- DOM is one of nine missions under the Prime Minister’s Science, Technology, and Innovation Advisory Council (PMSTIAC). It is imperative that DOM supports the blue-economy priority area, blue trade, and blue manufacturing in India.
- The ‘New India 2030’ document outlines the blue economy as the sixth core objective for India’s growth.
- Years 2021-2030 have been designated by the United Nations as the ‘Decade of Ocean Science’.
- NIOT has successfully conducted deep-sea locomotion trials on the seabed at a depth of 5,270 m using an underwater mining system, ‘Varaha’.
- The U.S.A., Russia, China, France, and Japan have already achieved successful deep-ocean crewed missions. India is poised to join the ranks of these nations.
Why has a depth of 6,000 m been chosen?
- United Nations International Seabed Authority (ISA) has allocated India, a 75,000-sq.-km area in the central Indian Ocean and an additional 10,000 sq. km at 26° S for this.
- The decision to target a depth of 6,000 m for the DOM holds strategic significance. India has committed to the sustainable extraction of valuable resources, including polymetallic nodules and polymetallic sulphides.
- Polymetallic nodules, which contain precious metals like copper, manganese, nickel, iron, and cobalt, are found approximately 5,000 m deep, and polymetallic sulphides occur at around 3,000 m in the central Indian Ocean.
- Hence, India’s interests span depths of 3,000-5,500 m. By operating at a depth of 6,000 m, India can effectively cater to both the Indian Exclusive Economic Zone and the central Indian Ocean.
Challenges facing DOM
- Issues associated underwater:
- High pressure in deep oceans: Being one metre underwater puts as much pressure on an object of one square metre area as if it were carrying 10,000 kg of weight. Operating under such high-pressure requires the use of meticulously designed equipment crafted from durable metals or materials. Additionally, electronics and instruments find it simpler to function in a vacuum or in space. Conversely, inside the water, poorly designed objects collapse or implode.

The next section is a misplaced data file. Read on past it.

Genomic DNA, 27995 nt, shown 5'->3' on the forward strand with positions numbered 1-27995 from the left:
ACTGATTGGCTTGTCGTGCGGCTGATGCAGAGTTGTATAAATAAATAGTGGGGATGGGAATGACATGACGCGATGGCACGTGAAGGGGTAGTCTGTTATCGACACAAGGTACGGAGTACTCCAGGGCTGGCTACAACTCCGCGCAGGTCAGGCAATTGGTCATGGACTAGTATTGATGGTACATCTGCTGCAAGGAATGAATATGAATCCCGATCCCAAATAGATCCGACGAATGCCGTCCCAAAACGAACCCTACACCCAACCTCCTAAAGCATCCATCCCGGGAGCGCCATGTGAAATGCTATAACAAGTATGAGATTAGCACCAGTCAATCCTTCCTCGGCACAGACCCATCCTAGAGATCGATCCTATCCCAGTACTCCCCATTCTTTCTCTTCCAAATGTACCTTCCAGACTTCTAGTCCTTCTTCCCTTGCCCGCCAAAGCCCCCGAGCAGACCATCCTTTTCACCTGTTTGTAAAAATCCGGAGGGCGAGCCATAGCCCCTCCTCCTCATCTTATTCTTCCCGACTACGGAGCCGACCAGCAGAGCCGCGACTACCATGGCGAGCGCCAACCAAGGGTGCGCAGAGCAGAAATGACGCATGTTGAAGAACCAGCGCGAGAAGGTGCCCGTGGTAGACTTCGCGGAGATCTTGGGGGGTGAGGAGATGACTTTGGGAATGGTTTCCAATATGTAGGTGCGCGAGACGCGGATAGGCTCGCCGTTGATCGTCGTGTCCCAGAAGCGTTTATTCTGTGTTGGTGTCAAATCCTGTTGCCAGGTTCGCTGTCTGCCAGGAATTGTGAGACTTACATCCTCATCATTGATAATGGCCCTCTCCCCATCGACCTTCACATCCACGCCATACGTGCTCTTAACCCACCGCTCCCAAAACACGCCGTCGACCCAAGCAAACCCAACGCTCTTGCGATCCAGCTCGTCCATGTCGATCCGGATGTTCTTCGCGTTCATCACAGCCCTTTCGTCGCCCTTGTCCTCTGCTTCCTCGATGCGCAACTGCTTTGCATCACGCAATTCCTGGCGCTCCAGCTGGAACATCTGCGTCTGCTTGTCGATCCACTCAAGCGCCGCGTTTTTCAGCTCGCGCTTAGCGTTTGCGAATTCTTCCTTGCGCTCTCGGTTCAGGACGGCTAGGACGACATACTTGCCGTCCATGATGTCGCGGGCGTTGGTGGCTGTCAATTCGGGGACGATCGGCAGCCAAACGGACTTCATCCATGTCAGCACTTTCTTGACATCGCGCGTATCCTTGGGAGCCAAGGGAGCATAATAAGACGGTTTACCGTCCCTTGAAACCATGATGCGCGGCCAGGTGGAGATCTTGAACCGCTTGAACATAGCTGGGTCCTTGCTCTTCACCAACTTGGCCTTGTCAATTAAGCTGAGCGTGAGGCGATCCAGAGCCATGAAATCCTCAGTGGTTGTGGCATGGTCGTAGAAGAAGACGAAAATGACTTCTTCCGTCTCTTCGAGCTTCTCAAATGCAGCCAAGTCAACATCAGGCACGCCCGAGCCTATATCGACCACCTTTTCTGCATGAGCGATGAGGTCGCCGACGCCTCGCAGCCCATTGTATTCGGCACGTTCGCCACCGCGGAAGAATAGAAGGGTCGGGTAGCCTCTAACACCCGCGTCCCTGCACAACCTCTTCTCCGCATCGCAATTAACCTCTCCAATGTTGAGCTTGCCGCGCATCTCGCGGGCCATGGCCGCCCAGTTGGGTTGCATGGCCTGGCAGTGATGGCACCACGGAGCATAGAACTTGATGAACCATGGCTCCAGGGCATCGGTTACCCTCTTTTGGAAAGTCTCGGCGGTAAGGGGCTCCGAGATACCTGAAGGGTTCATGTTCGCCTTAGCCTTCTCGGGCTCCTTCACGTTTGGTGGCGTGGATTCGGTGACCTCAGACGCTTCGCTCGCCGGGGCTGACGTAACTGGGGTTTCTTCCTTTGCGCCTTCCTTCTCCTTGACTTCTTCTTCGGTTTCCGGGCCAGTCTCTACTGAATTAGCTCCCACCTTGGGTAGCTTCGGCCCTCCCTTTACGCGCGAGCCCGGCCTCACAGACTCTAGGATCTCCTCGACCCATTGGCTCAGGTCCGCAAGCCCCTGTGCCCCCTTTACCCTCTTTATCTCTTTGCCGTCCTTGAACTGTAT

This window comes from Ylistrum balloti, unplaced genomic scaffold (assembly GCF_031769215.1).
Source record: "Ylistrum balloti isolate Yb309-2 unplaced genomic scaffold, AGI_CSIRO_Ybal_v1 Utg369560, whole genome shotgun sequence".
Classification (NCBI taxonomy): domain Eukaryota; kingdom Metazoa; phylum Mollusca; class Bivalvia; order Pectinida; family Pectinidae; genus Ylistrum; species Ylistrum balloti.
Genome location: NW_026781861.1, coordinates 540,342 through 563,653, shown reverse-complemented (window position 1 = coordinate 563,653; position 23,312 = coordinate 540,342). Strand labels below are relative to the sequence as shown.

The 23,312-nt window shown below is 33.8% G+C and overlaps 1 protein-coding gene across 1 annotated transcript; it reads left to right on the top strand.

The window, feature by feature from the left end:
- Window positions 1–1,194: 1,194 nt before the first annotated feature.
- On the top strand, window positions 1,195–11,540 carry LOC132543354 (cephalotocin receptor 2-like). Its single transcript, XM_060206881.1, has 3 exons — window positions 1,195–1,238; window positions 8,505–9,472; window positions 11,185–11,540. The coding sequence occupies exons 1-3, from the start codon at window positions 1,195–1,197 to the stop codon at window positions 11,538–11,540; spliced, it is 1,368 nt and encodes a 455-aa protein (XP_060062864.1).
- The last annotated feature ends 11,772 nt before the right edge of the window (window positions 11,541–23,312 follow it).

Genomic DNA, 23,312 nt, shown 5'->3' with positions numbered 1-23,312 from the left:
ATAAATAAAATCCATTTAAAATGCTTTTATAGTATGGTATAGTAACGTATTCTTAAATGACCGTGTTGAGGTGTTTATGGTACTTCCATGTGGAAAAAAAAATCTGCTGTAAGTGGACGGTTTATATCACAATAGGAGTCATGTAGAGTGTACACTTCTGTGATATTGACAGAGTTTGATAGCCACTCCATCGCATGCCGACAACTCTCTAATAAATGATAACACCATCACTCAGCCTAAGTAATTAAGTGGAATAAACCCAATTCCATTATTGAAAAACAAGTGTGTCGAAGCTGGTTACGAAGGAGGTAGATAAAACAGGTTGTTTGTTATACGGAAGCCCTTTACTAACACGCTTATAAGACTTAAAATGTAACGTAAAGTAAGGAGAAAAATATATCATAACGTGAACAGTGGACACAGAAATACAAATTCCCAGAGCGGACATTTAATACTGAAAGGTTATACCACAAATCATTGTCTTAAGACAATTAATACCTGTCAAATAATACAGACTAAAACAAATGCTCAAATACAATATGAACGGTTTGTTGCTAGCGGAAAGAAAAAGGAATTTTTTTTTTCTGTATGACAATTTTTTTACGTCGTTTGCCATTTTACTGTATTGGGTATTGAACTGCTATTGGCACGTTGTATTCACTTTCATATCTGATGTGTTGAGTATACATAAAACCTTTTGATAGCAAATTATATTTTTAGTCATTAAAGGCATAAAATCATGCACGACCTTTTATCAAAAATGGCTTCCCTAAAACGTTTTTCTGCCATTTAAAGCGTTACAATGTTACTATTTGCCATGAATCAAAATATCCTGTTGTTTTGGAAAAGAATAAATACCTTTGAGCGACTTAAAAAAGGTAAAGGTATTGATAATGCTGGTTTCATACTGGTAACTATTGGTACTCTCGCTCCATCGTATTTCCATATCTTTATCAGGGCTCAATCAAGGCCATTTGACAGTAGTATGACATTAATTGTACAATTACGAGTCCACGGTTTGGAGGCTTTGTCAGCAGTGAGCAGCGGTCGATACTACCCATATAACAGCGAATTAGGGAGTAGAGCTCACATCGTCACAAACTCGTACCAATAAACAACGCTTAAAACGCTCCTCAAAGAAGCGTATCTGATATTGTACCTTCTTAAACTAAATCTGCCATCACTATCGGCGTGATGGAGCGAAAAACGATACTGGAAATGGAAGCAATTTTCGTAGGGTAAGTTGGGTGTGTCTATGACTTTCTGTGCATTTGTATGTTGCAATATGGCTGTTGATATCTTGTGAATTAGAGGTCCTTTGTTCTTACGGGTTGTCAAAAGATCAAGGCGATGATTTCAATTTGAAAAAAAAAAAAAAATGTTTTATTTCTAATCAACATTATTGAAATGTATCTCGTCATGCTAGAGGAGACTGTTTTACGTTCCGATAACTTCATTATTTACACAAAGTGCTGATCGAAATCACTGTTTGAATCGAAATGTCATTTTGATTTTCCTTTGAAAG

- Landing on the ocean bed presents challenges due to its incredibly soft and muddy surface. This factor renders it exceedingly difficult for heavy vehicles to land or manoeuvre, as they would inevitably sink.
- Extracting materials requires them to be pumped to the ocean surface, an undertaking that demands a large amount of power and energy. Unlike controlling rovers on distant planets, remotely operated vehicles prove ineffective in the deep oceans due to the absence of electromagnetic wave propagation in this medium.
- Visibility also poses a significant hurdle as natural light can penetrate only a few tens of metres beneath the surface, whereas space observations are facilitated through telescopes.
- All these intricate challenges are further compounded by factors like variations in temperature, corrosion, salinity, etc., all of which must also be dealt with.